Background and objective: Lithium, widely used in the prophylaxis of psychiatric patients with bipolar affective disorders, is well known to induce thyroid alterations. However, a possible metabolic linkage between blood thyroxine levels and its regulatory function on erythrocyte glutathione concentration has not yet been evaluated in lithium-treated patients. The aim of this study was to assess the antioxidative capacity of erythrocytes in lithium-induced hypothyroidism before and after thyroxine replacement.
Patients and methods: Thyroid ultrasound with clinical and laboratory evaluation of thyroid function and thyroid-stimulating hormone assay were performed prior to and at 6-month intervals during lithium prophylaxis in 76 patients with bipolar affective disorders. The daily lithium dosage was adjusted to 600–1200mg and the mean duration of treatment was 2.2 ± 0.4 years. Final assessment revealed that 12 patients had evidence of primary hypothyroidism, and these were assigned as the test group. Lithium prophylaxis was supplemented with thyroxine at a dosage of 100 mg/day within 6 months after thyroid dysfunction was diagnosed. Red blood cell superoxide dismutase activities and the glutathione contents were measured before and after thyroxine replacement. In order to assess the effect of long-term lithium administration on red blood cell glutathione and superoxide dismutase levels, 12 patients who had not developed hypothyroidism during the follow-up period were selected for the lithium-treated euthyroid group. Mann Whitney U-test and Wilcoxon rank sum W-test were used for comparison of data.
Results: A comparison of the lithium-treated test group with healthy volunteers and their own values after thyroxine replacement revealed a significant decrease in red blood cell glutathione concentrations (p = 0.000) in the hypothyroid state. However, no clinically significant changes were observed in red blood cell superoxide dismutase activities of the test group. A statistical survey also demonstrated that there was no significant difference in the thyroid-stimulating hormone values as well as the red blood cell glutathione contents or superoxide dismutase activities between healthy controls and lithium-treated euthyroid subjects.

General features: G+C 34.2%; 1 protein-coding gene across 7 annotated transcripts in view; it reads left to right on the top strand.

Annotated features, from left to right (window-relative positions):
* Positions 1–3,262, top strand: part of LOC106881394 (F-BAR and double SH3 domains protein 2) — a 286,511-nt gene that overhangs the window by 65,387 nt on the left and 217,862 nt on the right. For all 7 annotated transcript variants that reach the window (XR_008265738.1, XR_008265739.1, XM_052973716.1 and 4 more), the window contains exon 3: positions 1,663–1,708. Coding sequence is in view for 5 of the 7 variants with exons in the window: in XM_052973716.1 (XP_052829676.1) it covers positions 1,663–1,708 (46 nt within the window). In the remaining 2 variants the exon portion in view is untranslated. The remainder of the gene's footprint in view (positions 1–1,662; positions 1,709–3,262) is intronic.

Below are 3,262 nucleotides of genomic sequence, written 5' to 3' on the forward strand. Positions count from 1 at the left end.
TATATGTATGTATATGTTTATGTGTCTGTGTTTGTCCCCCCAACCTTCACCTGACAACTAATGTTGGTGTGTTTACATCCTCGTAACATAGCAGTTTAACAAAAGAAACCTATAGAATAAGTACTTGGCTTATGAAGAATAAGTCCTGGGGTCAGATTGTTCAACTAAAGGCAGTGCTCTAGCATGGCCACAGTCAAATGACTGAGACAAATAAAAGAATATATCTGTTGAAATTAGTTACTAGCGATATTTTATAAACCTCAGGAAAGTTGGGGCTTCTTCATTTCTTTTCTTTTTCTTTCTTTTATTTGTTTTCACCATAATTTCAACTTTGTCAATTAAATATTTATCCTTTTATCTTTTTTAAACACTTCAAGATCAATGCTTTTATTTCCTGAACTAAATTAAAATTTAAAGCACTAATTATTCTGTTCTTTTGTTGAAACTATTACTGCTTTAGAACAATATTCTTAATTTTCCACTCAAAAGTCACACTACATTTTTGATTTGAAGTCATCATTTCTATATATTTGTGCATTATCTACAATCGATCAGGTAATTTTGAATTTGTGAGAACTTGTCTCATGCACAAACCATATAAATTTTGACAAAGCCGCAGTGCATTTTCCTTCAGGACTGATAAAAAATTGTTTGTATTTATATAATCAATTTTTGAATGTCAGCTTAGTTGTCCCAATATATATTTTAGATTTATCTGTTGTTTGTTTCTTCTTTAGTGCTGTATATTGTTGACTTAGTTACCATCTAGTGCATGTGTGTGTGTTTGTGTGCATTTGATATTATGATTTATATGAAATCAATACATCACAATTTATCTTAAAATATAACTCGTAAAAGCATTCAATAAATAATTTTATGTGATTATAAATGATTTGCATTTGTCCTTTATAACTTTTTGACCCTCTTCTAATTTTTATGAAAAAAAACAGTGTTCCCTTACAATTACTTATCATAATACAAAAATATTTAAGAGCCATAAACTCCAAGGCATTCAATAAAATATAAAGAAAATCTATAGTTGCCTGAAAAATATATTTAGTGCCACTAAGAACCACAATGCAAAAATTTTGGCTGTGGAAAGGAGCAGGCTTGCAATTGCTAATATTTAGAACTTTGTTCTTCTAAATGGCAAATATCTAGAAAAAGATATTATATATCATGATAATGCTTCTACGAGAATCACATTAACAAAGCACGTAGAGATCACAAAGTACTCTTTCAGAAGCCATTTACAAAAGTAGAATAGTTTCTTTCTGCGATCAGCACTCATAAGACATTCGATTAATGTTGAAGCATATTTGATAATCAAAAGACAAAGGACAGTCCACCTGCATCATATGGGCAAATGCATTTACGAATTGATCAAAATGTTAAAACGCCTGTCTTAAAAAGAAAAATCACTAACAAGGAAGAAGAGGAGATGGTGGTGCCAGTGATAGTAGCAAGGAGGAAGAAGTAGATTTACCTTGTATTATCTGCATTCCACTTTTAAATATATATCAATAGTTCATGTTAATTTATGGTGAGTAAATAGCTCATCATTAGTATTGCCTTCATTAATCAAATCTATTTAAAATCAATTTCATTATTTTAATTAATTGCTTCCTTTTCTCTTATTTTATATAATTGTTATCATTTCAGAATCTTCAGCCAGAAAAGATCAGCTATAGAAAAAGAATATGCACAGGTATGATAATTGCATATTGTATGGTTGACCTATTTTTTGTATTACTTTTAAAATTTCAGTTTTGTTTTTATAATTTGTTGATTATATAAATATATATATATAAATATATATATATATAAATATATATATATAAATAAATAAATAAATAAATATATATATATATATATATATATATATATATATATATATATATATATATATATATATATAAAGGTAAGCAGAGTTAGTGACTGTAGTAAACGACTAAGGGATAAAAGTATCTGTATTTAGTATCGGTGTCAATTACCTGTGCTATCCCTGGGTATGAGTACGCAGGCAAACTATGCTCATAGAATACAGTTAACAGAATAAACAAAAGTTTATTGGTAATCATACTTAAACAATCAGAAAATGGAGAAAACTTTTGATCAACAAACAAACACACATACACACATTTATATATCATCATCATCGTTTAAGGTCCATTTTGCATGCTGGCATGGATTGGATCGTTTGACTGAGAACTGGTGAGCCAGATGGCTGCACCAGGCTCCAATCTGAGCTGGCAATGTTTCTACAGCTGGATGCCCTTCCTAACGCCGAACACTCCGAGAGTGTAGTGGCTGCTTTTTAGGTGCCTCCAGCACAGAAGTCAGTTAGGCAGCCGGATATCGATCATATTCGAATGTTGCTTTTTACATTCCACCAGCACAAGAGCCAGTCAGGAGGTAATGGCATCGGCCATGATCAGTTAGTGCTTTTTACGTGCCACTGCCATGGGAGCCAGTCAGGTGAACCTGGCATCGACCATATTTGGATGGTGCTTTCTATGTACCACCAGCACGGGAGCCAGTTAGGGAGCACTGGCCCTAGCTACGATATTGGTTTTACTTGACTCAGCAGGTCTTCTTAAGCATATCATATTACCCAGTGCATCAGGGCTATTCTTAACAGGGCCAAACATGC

Conclusions: It is most likely that lithium primarily inhibited hormone production in the thyroid and that this led to a compensatory increase in thyroid-stimulating hormone secretion with a significant decrease in the red blood cell glutathione content. While the red blood cell glutathione content of hypothyroid patients was reduced to 40% of the post-thyroxine level, unchanged superoxide dismutase activity might render the erythrocytes vulnerable to oxidative stress and ultimately haemolysis. Thyroxine replacement during lithium prophylaxis of psychiatric patients is advisable in order to prevent subclinical hypothyroidism and related defects of erythrocyte antioxidant capacity.